10 Myths And Facts About Diesel Exhaust Fluid

As people and many business industries operate in and use diesel, it has caused harm to the environment, resulting in calls to reduce the harmful effects of diesel use. In response, Selective Catalytic Reduction and Diesel Exhaust Fluid were created. However, many myths have been surrounding Diesel Exhaust Fluid or DEF, and here are some facts to debunk them.

DEF is Toxic

It is as safe as a baking soda with a pH of 9.0. DEF is non-toxic, non-flammable, and non-hazardous; these characteristics help in the reduction of harmful chemicals.

DEF is Urine

While DEF is made from deionized water and urea (a component that you can also find in urine,) it is not urine. People and car owners should know that since the 1930s, experts have found a way to create urea’s synthetic form through synthetic ammonia and carbon dioxide through a heated and sealed process.

It is Hard to Use

Filling a DEF tank is as easy as pouring or filling your car’s radiator with water. A 2.5-gallon of DEF can serve you for about 800 miles of travel.

DEF is Unstable

Urea is one of the components that make up DEF; toxic chemical change does not happen despite extreme weather changes, making it stable.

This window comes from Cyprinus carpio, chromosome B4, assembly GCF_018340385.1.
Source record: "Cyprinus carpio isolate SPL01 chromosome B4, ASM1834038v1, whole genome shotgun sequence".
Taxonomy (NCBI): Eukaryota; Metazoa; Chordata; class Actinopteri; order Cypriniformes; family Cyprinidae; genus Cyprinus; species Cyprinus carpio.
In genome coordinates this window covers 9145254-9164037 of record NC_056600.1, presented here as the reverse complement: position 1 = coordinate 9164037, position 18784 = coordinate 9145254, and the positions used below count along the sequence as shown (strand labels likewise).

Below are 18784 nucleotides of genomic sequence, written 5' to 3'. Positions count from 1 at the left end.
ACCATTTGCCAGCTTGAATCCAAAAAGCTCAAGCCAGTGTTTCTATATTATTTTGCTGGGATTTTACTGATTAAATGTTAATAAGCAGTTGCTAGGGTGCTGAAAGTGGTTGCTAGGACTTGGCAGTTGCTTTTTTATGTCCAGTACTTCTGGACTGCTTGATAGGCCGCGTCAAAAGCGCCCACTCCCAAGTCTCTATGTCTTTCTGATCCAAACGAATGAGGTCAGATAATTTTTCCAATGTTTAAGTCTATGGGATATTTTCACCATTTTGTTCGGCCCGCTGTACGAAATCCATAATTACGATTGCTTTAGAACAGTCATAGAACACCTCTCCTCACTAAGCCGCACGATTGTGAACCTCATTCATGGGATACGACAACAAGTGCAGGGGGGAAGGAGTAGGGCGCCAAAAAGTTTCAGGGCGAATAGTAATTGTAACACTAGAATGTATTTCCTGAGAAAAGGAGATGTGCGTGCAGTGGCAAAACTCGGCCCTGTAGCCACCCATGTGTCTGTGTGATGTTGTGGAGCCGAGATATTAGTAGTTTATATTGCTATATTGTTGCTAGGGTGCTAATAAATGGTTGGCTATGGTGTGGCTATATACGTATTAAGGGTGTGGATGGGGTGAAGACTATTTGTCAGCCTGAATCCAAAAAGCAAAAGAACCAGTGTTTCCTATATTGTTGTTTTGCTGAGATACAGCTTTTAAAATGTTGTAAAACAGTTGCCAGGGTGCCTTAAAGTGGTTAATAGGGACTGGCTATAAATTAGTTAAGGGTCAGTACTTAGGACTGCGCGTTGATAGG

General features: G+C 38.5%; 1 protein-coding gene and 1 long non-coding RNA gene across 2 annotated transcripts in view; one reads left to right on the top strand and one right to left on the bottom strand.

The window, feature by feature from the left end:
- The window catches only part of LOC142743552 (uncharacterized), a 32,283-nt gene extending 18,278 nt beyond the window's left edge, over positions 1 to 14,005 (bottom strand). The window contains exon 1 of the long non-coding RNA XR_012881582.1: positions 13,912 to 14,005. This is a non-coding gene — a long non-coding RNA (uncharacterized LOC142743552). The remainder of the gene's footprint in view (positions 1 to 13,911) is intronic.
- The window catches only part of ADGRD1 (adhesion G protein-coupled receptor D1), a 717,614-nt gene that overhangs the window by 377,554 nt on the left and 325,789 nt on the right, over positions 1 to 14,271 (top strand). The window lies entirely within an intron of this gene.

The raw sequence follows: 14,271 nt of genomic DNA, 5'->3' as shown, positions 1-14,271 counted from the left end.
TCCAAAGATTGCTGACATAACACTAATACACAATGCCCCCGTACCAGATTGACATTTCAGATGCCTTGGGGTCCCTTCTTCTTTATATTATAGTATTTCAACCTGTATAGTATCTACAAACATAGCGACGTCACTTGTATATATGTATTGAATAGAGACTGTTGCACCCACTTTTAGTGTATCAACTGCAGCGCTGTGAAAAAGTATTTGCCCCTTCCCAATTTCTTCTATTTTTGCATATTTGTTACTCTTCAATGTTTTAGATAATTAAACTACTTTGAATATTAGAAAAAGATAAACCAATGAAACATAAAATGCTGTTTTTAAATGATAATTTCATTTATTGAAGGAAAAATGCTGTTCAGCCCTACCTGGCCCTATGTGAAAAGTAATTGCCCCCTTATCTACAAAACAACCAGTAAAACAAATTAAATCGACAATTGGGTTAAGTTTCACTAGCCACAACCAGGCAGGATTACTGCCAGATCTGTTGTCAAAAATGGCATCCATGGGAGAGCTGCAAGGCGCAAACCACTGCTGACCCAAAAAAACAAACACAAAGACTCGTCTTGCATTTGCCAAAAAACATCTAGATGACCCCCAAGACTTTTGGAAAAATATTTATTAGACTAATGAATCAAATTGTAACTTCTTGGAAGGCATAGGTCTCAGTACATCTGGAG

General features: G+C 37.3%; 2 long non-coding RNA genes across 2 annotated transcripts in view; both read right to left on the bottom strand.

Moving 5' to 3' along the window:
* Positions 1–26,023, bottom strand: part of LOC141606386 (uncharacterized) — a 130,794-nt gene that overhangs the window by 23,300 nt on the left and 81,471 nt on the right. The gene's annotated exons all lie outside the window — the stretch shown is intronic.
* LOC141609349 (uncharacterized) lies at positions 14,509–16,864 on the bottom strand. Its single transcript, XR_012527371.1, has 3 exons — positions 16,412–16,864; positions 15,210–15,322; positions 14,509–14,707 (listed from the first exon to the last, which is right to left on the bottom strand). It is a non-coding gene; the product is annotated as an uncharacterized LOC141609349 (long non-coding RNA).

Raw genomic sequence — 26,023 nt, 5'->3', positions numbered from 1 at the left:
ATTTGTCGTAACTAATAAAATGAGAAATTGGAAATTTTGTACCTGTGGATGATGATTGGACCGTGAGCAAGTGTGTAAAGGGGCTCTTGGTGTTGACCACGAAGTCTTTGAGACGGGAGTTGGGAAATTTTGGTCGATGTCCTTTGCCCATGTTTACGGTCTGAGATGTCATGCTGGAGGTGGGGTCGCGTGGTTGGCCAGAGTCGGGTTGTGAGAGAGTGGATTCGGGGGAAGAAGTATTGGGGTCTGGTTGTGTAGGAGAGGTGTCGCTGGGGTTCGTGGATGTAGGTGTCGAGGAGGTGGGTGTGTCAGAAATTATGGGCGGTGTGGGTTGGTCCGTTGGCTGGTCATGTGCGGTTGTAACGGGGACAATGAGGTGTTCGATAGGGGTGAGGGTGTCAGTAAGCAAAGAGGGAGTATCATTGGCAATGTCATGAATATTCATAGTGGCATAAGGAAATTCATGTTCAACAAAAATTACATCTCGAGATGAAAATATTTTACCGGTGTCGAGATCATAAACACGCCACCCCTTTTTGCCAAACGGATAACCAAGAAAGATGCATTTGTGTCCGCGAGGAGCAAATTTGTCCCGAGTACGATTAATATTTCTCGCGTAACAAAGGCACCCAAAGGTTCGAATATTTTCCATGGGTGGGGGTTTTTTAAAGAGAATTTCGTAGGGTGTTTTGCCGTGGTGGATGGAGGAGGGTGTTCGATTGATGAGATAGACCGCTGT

You Can’t Easily Buy DEF

Car owners can have easy access to DEF when they need it for their trucks. In a truck stop or gasoline station, as long as they sell diesel fuels, DEF can be bought. The cheapest diesel exhaust fluid can start at $2.50 per gallon to $8 per gallon.

Only Professionals Can Fill Your Tank

As mentioned earlier, DEF tank filling is easy. It means that there is no need to ask for aprofessional to do it for you. It is not tricky to use, and you can perform the tank filling even in your garage.

No Factory DEF Will Damage My Car

Despite different brand names out in the market, DEF has the same components and functions. So, there is no need to worry because it won’t do your car any harm.

DEF Evaporates

Stop worrying about DEF evaporating because it will turn to ammonia and fade only when it is constantly exposed to 120 degrees for two years.

DEF is a New Invention

Like SCR, DEF has been around for quite a long time already as both are used in agricultural and commercial applications. 

DEF has More Cons than Pros

Using DEF hasmore pros than cons. The only thing that you might consider a disadvantageis that you will have a slight increase in your operating expenses, and that’sit!

Check out this infographic by Pure Diesel Power to learn more.